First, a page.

A companion bill in the Senate also meant to pressure China to allow a faster rise in the yuan is unlikely to succeed. And it would probably be vetoed by President Barack Obama if it did.
from Chrystia Freeland:
Get ready for the next wave of globalization. The emergence of the emerging markets is old news, of course: after all, Tom Friedman discovered that the world was flat back in 2005. But even as much of the developed world is struggling with weak consumer demand and stubbornly high levels of unemployment, the emerging market countries are writing a new chapter in the story of the global economy.
We are accustomed to thinking of our economic relationship with the countries Fareed Zakaria describes as “the rest” as a two-way exchange between west and east or north and south: western companies setting up call centers in India or manufacturing their goods in China, for instance; and, more recently, savings-rich emerging market economies, especially China, investing in US treasuries, or Russian oligarchs buying London mansions.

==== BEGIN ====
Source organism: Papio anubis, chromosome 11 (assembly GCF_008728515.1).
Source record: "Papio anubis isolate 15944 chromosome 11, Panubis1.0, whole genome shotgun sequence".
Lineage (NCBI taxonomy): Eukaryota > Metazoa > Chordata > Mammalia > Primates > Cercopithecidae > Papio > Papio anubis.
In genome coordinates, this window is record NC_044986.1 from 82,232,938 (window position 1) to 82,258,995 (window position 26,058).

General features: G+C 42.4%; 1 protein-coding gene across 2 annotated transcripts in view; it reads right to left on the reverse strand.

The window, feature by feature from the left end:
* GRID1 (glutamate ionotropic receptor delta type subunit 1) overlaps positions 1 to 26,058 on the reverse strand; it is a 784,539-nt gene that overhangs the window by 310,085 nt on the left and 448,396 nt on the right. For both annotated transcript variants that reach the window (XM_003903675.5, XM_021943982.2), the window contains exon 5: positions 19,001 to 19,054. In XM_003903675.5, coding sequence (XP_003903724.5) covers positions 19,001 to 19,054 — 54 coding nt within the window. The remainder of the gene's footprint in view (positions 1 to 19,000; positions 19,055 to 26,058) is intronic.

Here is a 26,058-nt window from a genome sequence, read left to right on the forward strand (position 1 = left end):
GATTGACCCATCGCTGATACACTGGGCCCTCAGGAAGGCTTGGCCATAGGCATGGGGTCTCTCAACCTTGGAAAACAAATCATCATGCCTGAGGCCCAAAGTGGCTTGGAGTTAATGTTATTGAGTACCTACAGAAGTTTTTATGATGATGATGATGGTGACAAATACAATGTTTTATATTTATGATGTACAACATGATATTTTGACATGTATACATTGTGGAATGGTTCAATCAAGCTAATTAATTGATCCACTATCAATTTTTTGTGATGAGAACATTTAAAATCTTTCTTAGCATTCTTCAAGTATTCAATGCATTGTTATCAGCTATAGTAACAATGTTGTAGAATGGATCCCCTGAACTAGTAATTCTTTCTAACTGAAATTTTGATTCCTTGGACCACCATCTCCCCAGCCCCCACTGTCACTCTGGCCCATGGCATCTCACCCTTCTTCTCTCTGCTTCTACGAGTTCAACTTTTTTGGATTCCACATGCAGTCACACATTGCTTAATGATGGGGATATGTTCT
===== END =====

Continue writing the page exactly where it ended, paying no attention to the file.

from The Great Debate:
What does $4 trillion a day in business, never sleeps and sees Japan's Ministry of Finance as just one more patsy?
The foreign exchange market, of course, which is licking its collective lips as Japan embarks on another round of unilateral intervention to sell the yen in an effort to drive down its value and protect its export-oriented economy.
By John Foley and Wei Gu
China's plans to make its currency global could change the world -- if they get off the ground. More international use of the yuan might increase China's trade clout, unseat the mighty U.S. dollar and make a lot of financiers very rich in the process. But it can be hard to separate the facts from the fable. Here are some questions answered.
Why are people talking about an international yuan?
China is the world's second-biggest economy. But its currency doesn't nearly match its size. For most international dealings, China relies on the dollar, which leaves it beholden to the United States. Beijing wants more influence on the global stage, so it has been taking baby-steps to turn the yuan into an internationally used currency.